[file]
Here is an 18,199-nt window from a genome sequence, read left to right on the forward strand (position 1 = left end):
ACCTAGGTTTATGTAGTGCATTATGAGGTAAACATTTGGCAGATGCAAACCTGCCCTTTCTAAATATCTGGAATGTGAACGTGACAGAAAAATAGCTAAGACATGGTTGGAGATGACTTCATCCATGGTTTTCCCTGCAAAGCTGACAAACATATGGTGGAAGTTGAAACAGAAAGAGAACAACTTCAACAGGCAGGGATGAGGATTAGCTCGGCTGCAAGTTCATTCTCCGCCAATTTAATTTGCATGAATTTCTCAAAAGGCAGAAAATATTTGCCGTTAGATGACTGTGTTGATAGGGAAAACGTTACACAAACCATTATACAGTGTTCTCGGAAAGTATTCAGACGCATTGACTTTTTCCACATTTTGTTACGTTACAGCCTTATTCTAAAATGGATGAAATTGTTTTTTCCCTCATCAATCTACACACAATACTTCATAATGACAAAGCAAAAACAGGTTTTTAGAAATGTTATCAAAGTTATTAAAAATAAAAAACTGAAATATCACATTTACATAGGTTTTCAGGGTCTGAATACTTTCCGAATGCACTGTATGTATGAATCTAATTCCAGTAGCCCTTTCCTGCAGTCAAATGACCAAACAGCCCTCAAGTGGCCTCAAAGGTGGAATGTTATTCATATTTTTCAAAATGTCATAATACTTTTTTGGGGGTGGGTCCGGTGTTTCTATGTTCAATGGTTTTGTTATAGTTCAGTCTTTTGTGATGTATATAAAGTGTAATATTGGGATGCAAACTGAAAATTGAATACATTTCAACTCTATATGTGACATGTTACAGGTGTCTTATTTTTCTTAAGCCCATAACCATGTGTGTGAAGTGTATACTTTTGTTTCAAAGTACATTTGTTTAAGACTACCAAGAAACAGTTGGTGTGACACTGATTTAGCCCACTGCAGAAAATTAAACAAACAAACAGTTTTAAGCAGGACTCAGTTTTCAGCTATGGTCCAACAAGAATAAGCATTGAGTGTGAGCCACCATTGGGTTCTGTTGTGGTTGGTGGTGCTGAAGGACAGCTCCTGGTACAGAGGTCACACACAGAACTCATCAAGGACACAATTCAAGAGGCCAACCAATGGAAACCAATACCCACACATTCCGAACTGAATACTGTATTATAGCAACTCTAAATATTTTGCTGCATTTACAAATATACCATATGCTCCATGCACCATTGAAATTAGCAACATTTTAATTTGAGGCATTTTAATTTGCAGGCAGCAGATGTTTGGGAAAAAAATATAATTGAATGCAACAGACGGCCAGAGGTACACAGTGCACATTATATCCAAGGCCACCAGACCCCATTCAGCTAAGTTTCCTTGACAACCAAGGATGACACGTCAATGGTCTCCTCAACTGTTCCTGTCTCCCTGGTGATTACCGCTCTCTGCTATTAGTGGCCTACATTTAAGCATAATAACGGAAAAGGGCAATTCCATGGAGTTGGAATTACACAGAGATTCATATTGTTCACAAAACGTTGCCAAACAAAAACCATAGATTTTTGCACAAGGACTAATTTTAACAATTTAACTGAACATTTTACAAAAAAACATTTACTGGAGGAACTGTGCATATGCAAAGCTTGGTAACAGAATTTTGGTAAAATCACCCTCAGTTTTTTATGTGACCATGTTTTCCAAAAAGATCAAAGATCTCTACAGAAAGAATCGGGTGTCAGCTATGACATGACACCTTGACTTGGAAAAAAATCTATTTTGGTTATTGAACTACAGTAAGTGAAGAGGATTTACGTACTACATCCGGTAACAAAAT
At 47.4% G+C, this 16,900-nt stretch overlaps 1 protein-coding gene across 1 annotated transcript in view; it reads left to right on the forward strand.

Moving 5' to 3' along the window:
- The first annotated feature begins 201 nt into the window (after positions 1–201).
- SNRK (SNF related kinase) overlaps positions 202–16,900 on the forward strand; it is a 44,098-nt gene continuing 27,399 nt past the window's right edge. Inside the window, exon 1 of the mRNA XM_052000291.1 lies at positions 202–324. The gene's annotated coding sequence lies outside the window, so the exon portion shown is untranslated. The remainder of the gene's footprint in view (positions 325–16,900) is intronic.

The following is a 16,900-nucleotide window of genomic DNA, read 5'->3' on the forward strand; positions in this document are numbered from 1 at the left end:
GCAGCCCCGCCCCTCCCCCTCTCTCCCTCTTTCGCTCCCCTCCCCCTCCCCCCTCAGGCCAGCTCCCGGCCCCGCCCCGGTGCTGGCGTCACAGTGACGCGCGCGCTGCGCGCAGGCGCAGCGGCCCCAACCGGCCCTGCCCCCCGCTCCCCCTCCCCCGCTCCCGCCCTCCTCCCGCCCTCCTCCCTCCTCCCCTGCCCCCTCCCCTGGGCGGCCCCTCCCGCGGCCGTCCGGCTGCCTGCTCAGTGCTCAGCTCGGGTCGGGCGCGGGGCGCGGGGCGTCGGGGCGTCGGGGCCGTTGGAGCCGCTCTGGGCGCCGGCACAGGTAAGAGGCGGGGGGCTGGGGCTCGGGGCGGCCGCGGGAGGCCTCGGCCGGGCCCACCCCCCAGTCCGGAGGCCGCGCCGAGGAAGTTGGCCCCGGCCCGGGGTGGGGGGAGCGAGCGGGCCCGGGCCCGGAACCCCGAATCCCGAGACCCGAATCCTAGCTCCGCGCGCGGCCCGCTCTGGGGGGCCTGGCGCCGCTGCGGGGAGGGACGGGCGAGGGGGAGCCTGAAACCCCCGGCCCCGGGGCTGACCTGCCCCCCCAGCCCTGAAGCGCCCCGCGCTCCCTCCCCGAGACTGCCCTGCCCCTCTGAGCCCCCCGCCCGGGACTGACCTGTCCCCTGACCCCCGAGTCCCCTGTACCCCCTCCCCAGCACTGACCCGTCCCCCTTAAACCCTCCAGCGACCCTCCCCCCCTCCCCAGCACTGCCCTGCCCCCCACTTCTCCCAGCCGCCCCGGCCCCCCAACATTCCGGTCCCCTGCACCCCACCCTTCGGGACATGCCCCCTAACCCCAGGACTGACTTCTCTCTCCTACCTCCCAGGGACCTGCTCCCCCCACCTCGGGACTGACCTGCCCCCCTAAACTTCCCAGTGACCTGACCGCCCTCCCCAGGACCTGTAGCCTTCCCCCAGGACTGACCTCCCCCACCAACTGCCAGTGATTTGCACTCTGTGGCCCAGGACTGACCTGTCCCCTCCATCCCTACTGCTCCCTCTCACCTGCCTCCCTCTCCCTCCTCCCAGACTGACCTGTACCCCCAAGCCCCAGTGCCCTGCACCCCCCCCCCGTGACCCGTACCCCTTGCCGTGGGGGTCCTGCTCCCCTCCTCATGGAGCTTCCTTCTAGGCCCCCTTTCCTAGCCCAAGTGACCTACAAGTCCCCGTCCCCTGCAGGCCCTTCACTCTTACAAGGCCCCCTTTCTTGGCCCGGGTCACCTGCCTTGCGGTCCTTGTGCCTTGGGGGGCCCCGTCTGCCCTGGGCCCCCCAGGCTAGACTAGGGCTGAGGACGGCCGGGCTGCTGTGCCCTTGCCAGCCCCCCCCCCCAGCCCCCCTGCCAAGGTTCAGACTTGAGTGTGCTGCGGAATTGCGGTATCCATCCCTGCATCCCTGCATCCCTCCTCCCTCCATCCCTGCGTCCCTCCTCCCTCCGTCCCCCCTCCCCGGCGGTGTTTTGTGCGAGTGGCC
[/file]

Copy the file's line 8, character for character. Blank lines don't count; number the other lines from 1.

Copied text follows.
GCAGCCCCGCCCCTCCCCCTCTCTCCCTCTTTCGCTCCCCTCCCCCTCCCCCCTCAGGCCAGCTCCCGGCCCCGCCCCGGTGCTGGCGTCACAGTGACGCGCGCGCTGCGCGCAGGCGCAGCGGCCCCAACCGGCCCTGCCCCCCGCTCCCCCTCCCCCGCTCCCGCCCTCCTCCCGCCCTCCTCCCTCCTCCCCTGCCCCCTCCCCTGGGCGGCCCCTCCCGCGGCCGTCCGGCTGCCTGCTCAGTGCTCAGCTCGGGTCGGGCGCGGGGCGCGGGGCGTCGGGGCGTCGGGGCCGTTGGAGCCGCTCTGGGCGCCGGCACAGGTAAGAGGCGGGGGGCTGGGGCTCGGGGCGGCCGCGGGAGGCCTCGGCCGGGCCCACCCCCCAGTCCGGAGGCCGCGCCGAGGAAGTTGGCCCCGGCCCGGGGTGGGGGGAGCGAGCGGGCCCGGGCCCGGAACCCCGAATCCCGAGACCCGAATCCTAGCTCCGCGCGCGGCCCGCTCTGGGGGGCCTGGCGCCGCTGCGGGGAGGGACGGGCGAGGGGGAGCCTGAAACCCCCGGCCCCGGGGCTGACCTGCCCCCCCAGCCCTGAAGCGCCCCGCGCTCCCTCCCCGAGACTGCCCTGCCCCTCTGAGCCCCCCGCCCGGGACTGACCTGTCCCCTGACCCCCGAGTCCCCTGTACCCCCTCCCCAGCACTGACCCGTCCCCCTTAAACCCTCCAGCGACCCTCCCCCCCTCCCCAGCACTGCCCTGCCCCCCACTTCTCCCAGCCGCCCCGGCCCCCCAACATTCCGGTCCCCTGCACCCCACCCTTCGGGACATGCCCCCTAACCCCAGGACTGACTTCTCTCTCCTACCTCCCAGGGACCTGCTCCCCCCACCTCGGGACTGACCTGCCCCCCTAAACTTCCCAGTGACCTGACCGCCCTCCCCAGGACCTGTAGCCTTCCCCCAGGACTGACCTCCCCCACCAACTGCCAGTGATTTGCACTCTGTGGCCCAGGACTGACCTGTCCCCTCCATCCCTACTGCTCCCTCTCACCTGCCTCCCTCTCCCTCCTCCCAGACTGACCTGTACCCCCAAGCCCCAGTGCCCTGCACCCCCCCCCCGTGACCCGTACCCCTTGCCGTGGGGGTCCTGCTCCCCTCCTCATGGAGCTTCCTTCTAGGCCCCCTTTCCTAGCCCAAGTGACCTACAAGTCCCCGTCCCCTGCAGGCCCTTCACTCTTACAAGGCCCCCTTTCTTGGCCCGGGTCACCTGCCTTGCGGTCCTTGTGCCTTGGGGGGCCCCGTCTGCCCTGGGCCCCCCAGGCTAGACTAGGGCTGAGGACGGCCGGGCTGCTGTGCCCTTGCCAGCCCCCCCCCCCAGCCCCCCTGCCAAGGTTCAGACTTGAGTGTGCTGCGGAATTGCGGTATCCATCCCTGCATCCCTGCATCCCTCCTCCCTCCATCCCTGCGTCCCTCCTCCCTCCGTCCCCCCTCCCCGGCGGTGTTTTGTGCGAGTGGCC